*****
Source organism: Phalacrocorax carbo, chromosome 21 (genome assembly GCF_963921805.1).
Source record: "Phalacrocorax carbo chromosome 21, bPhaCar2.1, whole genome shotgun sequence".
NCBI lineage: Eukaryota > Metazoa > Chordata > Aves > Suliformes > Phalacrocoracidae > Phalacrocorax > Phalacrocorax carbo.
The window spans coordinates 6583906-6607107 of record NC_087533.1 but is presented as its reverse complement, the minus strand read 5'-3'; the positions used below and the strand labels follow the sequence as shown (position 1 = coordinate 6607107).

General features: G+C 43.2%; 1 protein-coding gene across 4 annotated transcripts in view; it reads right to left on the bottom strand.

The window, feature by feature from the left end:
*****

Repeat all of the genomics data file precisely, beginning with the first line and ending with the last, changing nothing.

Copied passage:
Source organism: Phalacrocorax carbo, chromosome 21 (genome assembly GCF_963921805.1).
Source record: "Phalacrocorax carbo chromosome 21, bPhaCar2.1, whole genome shotgun sequence".
NCBI lineage: Eukaryota > Metazoa > Chordata > Aves > Suliformes > Phalacrocoracidae > Phalacrocorax > Phalacrocorax carbo.
The window spans coordinates 6583906-6607107 of record NC_087533.1 but is presented as its reverse complement, the minus strand read 5'-3'; the positions used below and the strand labels follow the sequence as shown (position 1 = coordinate 6607107).

General features: G+C 43.2%; 1 protein-coding gene across 4 annotated transcripts in view; it reads right to left on the bottom strand.

The window, feature by feature from the left end: